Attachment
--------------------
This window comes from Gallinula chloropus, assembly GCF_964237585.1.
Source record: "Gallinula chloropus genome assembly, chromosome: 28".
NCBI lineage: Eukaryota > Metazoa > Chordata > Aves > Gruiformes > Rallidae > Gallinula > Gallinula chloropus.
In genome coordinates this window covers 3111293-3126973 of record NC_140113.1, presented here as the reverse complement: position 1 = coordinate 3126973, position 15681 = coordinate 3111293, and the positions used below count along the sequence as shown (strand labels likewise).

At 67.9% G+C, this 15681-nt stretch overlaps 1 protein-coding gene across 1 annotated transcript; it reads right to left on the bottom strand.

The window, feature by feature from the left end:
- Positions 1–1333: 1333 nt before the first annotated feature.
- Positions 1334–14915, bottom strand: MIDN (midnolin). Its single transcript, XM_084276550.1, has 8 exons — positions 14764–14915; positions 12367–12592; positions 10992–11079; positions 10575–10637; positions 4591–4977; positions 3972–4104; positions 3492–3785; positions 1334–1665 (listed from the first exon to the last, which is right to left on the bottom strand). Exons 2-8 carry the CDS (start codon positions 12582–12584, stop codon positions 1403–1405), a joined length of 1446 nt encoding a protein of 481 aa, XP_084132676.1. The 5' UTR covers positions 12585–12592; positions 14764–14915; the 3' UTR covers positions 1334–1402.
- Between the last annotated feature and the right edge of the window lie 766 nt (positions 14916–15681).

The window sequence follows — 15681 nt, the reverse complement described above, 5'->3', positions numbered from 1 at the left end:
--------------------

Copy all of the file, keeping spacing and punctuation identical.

This window comes from Gallinula chloropus, assembly GCF_964237585.1.
Source record: "Gallinula chloropus genome assembly, chromosome: 28".
NCBI lineage: Eukaryota > Metazoa > Chordata > Aves > Gruiformes > Rallidae > Gallinula > Gallinula chloropus.
In genome coordinates this window covers 3111293-3126973 of record NC_140113.1, presented here as the reverse complement: position 1 = coordinate 3126973, position 15681 = coordinate 3111293, and the positions used below count along the sequence as shown (strand labels likewise).

At 67.9% G+C, this 15681-nt stretch overlaps 1 protein-coding gene across 1 annotated transcript; it reads right to left on the bottom strand.

The window, feature by feature from the left end:
- Positions 1–1333: 1333 nt before the first annotated feature.
- Positions 1334–14915, bottom strand: MIDN (midnolin). Its single transcript, XM_084276550.1, has 8 exons — positions 14764–14915; positions 12367–12592; positions 10992–11079; positions 10575–10637; positions 4591–4977; positions 3972–4104; positions 3492–3785; positions 1334–1665 (listed from the first exon to the last, which is right to left on the bottom strand). Exons 2-8 carry the CDS (start codon positions 12582–12584, stop codon positions 1403–1405), a joined length of 1446 nt encoding a protein of 481 aa, XP_084132676.1. The 5' UTR covers positions 12585–12592; positions 14764–14915; the 3' UTR covers positions 1334–1402.
- Between the last annotated feature and the right edge of the window lie 766 nt (positions 14916–15681).

The window sequence follows — 15681 nt, the reverse complement described above, 5'->3', positions numbered from 1 at the left end: